Monthly Bulletin of The Sydney Bushwalkers, C/- Ingersoll Hall, 256 Crown Street, Sydney.
|Assistant Editors||Elsa Isaacs and Norma Barden|
|Business Manager||Maurie Berry|
|Production Assistant||Peter Price|
|Sales and Subs.||Jean Harvey|
|“On The Beach”||“Ardennes”||1|
|“Lifers?”||“Socrates and Anopheles”||2|
|“Jogging Along with Johnston”||“Skip”||9|
|“Cycling from Albury to Hotham and Moruya”||“M.G.”||11|
|That Man Again - Paddy||12|
Stretch out your hand,
cool from the touch of the sea,
stretch out your hand to me.
Here on the sand
lay your loved body down
beside me, slim and brown,
and let the benison
of summer sun
descend, and bring content,
In silence lie,
and with our heads low bent
receive the sacrament,
the large communion
of earth and sea and sky.
From these, blest trinity,
pure streams of healing run -
the chalice of the sun
brims golden wine,
so coma, drink deep, drink long;
and in the saving torrent, harsh with brine,
cure the soul's wrong.
Lie still, lie still, and rest
upon the earth's warm breast,
and rise renewed and strong.
A discussion on the question, “Should we have Life Membership,” by the bush(ed) philosophers, Socrates & Anopheles.
Socrates: Consider the Bushwalkers, O Anopheles, in form so like humans, to the common man mere persons, distinguished only by a propensity to seek out the rough and stony places shunned by men of reason. Yet withal, persons of infinite variety.
Anopheles: To me, they all look passing similar, differing from the untutored savage only in the possession of the latest accessories of light-weight camping.
Socrates: Indeed, no, Anopheles. They may look similar as they cower beneath their groundsheets when the elements team about their heads; but their varieties are legion and distinct, and their social structure governed by rituals most complicated, as is shown in the Constitution, or Schedule of Rites. They are divided into the active, the not-so-active, the non-active, the financial, the unfinancial, the legally unfinancial (or Honorary), not to mention the prospect, the suspect, and the “annual” variety who, like a God, speaks but once a year - at the Ides of March. Observe that these distinctions are based upon money, activity or loquacity. Honour, it would seem, has no place in their morality.
Anopheles: Why would it? They do not walk for honour.
Socrates: Quite so, Anopheles; but they do not only walk. And I think that in their lives they are not without virtue; nor are they beyond redemption.
Anopheles: That's what you think - er - I mean, thy analysis may be correct.
Socrates: Yes, if thou perusest their Constitution thou shalt find in Clause 5 subsection (f) thereof that their virtues, though not seven, are at least threefold. Which puts them three up on the barbarians.
Anopheles: Of what three virtues dost thou speak?
Socrates: It is written that those who aspire to be translated from suspect to the felicity of Membership shall have sociability, stamina and regard for the Club's welfare.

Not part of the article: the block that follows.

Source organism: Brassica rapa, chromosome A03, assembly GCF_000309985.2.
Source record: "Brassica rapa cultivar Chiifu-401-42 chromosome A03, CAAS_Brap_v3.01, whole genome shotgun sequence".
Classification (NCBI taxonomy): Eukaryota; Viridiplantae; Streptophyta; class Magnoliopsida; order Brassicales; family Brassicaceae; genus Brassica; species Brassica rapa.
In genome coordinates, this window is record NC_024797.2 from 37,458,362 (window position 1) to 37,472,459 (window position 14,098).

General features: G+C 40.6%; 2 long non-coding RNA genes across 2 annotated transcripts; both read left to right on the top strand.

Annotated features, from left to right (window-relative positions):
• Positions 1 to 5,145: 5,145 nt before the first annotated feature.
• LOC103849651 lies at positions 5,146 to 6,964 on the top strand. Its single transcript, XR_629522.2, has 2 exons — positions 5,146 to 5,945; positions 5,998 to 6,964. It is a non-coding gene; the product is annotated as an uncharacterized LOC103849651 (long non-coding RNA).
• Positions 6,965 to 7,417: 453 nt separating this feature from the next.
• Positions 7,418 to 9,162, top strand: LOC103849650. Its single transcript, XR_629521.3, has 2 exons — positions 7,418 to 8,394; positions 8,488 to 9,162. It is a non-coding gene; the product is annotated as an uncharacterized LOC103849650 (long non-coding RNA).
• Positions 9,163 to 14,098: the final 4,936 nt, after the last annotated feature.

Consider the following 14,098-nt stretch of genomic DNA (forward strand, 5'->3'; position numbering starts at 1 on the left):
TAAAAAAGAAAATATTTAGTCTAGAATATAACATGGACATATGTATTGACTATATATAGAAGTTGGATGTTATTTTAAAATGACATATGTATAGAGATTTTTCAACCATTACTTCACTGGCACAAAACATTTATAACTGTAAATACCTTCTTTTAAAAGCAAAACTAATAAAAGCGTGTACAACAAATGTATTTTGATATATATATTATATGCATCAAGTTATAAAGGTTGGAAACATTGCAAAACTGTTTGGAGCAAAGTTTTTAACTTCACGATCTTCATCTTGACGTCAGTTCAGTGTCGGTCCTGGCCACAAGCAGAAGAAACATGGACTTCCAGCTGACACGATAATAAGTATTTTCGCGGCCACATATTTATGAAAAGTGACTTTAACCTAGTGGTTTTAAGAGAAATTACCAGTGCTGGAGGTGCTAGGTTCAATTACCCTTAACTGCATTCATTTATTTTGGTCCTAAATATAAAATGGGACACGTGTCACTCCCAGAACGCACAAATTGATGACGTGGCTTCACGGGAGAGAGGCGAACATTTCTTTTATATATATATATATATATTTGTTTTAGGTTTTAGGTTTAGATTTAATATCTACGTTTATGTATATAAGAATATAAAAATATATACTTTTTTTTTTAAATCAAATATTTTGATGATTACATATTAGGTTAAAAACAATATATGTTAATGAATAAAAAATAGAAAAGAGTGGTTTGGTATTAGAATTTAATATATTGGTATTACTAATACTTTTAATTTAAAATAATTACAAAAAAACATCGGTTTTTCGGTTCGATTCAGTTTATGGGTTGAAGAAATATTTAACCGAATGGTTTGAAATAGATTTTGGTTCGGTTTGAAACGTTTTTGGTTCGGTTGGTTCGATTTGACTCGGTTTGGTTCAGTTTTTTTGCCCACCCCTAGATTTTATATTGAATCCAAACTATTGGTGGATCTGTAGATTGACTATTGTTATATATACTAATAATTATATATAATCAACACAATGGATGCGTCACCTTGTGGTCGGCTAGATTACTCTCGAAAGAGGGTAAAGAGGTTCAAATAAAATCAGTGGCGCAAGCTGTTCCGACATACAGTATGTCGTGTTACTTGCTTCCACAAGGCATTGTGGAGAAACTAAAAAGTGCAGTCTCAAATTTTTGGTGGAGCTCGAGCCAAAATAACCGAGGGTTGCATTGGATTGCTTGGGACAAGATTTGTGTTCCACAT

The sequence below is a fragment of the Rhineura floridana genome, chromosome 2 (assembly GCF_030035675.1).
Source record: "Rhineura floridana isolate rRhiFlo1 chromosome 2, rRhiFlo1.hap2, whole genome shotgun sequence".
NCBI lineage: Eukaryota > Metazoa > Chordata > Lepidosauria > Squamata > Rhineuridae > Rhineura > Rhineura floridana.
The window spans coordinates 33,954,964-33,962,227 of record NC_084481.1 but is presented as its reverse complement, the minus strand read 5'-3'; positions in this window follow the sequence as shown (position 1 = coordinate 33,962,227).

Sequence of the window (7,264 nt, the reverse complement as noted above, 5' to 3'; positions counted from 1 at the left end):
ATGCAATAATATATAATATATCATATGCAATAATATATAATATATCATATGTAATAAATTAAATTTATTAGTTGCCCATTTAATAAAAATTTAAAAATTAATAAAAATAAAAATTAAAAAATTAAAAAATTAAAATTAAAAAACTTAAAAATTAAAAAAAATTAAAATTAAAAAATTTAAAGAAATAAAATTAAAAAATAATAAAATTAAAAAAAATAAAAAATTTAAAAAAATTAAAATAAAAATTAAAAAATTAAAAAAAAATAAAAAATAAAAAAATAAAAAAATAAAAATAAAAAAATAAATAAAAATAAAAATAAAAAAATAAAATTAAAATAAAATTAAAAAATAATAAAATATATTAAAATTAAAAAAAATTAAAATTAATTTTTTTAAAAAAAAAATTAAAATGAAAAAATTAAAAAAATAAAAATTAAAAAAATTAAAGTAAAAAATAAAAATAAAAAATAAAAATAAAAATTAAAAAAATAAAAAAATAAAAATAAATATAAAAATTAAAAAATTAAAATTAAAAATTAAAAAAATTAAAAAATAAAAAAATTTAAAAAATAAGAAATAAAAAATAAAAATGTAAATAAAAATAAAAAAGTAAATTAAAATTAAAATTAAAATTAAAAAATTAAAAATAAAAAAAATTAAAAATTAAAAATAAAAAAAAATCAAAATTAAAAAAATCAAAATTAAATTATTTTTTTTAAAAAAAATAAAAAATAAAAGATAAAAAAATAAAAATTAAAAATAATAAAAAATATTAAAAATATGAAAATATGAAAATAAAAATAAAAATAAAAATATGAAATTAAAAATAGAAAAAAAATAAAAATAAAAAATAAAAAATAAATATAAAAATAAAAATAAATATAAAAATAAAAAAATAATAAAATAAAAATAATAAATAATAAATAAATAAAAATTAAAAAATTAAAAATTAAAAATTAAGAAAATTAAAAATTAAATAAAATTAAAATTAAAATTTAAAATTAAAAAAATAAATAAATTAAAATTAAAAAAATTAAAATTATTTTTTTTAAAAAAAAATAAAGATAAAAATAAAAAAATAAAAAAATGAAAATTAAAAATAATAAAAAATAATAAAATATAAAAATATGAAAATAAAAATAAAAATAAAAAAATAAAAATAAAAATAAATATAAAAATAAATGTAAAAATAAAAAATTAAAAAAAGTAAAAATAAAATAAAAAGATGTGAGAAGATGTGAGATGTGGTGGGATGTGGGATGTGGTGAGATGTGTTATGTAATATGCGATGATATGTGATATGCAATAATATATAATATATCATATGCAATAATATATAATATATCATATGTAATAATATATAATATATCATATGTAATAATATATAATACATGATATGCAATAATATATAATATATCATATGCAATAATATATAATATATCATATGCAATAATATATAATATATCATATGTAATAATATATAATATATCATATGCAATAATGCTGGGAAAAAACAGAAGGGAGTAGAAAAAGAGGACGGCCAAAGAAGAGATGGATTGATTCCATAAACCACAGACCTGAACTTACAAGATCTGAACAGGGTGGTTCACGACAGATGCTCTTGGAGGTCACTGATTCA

Anopheles: Herein I differ. These are not virtues, but rather conditions laid down for the exclusion of those who might prove disagreeable to members. Honour is based on different premises.
Socrates: In part thou art right; they may include sociability and stamina for this reason. But yet one virtue remains, so that they are only six-sevenths savages. Regard for the Club's welfare is surely a virtue?
Anopheles: What, O poser of riddles, does regard for the Club's welfare mean? I have heard said that it means not making unseemly noises in trains.
Socrates: Thy view is dim, O Anopheles. Does not regard for the Club's welfare mean doing the Club's work? And does not this work fall always on the shoulders of the willing few who give of their time and labour for the benefit of many?
Anopheles: It would be virtue if it brought no reward.
Socrates: And does it bring reward? To me, there seems but little recompense, and I feel that those who show outstanding zeal should be compensated therefor.
Anopheles: It's rewards are many, O Soc. There is pleasure in cooperative effort and the good-fellowship that ensues, in the interest of the job - and most of the work is interesting - and, for those who like it, in the awe of the Prospectives. Even the Members sometimes respect the Committee.
Socrates: These sentiments may move some to take office, but often the cares of their tasks outweight the pleasures you catalogue. Indeed there are many who continue only by reason of the constancy of their natures, because they feel that work may be poorly done when they resign, and they continue long after interest has waned. This labour goes unrewarded. Surely the work of these is worthy beyond the bounds of thy definition?
Anopheles: There may be some who fit thy description, but, as Hartigan has said, is it really necessary? Is there any reason at all why, as a club of more than 300 members, there should not be enough hands readily to perform all the allotted tasks? Why should one, or a few, do so much that they are wearied by the task?